What I love about the podcast is that they blend the sense of urgency, as well as hope for humanity so well, such that you know for sure that every single one of us, every human being, absolutely can and should change the course of global warming by taking action now.”


An Inconvenient Truth by Al Gore

Recommend by Patrick Thomas, head of ESG investing at Canaccord Genuity Wealth Management 

“One of my biggest inspirations was Al Gore’s An Inconvenient Truth. It was so ground-breaking and really opened people’s eyes. It set me on the path of thinking about investing from an environmentally responsible and socially conscious perspective.”

An Inconvenient Truth and An Inconvenient Sequel… Truth to Power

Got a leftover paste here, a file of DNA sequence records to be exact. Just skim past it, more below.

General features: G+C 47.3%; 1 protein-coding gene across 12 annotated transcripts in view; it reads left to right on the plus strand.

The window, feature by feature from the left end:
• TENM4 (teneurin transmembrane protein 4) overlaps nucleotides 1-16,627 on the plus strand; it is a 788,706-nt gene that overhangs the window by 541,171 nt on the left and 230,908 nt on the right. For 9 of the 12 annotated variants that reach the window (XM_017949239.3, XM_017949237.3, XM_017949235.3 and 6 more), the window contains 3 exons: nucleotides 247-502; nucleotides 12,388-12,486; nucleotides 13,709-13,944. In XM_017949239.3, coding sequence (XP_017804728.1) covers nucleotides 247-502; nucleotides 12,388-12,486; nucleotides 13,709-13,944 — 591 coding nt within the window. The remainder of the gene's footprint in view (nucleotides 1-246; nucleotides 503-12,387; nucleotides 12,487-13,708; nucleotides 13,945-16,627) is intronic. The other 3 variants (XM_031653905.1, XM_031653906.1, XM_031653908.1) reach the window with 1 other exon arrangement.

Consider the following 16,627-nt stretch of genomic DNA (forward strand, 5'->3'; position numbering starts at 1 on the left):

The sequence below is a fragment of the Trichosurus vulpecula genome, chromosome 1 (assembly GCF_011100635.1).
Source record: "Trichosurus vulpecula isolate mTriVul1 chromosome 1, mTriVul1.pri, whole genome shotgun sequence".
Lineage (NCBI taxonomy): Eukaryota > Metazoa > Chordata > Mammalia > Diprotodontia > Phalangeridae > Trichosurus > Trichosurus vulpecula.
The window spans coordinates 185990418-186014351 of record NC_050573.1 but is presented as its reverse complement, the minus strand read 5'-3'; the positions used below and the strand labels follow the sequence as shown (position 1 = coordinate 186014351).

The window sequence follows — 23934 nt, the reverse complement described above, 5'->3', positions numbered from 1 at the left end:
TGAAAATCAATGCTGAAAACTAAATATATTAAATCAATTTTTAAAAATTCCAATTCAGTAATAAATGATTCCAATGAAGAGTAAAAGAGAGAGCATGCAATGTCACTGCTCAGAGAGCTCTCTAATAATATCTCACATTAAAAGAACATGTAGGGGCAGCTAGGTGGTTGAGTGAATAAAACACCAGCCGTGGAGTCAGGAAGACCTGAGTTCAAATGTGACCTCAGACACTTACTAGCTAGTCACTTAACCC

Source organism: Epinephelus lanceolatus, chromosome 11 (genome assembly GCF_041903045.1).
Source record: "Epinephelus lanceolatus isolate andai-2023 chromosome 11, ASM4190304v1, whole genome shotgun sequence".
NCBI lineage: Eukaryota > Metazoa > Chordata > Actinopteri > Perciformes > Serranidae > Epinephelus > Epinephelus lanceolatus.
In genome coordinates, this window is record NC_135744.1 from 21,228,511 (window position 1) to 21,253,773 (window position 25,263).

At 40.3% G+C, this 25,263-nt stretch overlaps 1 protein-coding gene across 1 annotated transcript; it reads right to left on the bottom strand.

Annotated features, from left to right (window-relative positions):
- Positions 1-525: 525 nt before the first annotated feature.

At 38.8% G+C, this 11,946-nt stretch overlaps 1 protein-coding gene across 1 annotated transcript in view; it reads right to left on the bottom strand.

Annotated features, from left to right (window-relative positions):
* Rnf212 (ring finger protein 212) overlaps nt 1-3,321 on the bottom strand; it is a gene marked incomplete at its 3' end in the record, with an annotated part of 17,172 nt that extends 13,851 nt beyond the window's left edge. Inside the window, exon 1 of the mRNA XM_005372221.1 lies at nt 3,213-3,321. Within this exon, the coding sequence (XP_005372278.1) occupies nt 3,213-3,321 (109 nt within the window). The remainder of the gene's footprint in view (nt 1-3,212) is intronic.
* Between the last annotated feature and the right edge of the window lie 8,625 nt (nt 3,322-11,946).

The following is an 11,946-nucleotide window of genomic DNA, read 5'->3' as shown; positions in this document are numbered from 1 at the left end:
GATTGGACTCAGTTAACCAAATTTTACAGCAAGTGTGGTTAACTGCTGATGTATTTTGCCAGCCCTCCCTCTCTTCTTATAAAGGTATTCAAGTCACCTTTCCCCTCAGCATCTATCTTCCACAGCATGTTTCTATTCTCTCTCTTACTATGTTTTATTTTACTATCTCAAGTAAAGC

Recommended by Graeme Baker, portfolio manager of the Global Environment Fund at Ninety One

“For me, An Inconvenient Truth, created in 2006 and its sequel An Inconvenient Sequel… Truth to Power, presented by former US presidential candidate Al Gore, are the some of the most powerful and thought provoking viewing of our time. The first of these documentaries was produced in 2006 when the issues of climate change were little known and wildly under-appreciated. I would argue that they remain the biggest mainstream call to arms on climate change, sustainability and the environment – what’s more, they are backed up by the use of good science and data. The documentaries provide hope and address potential climate change mitigation technologies. They talk about the risks of climate change, but also the future opportunities in a clear and simple way that everyone can understand.”

Blue Planet series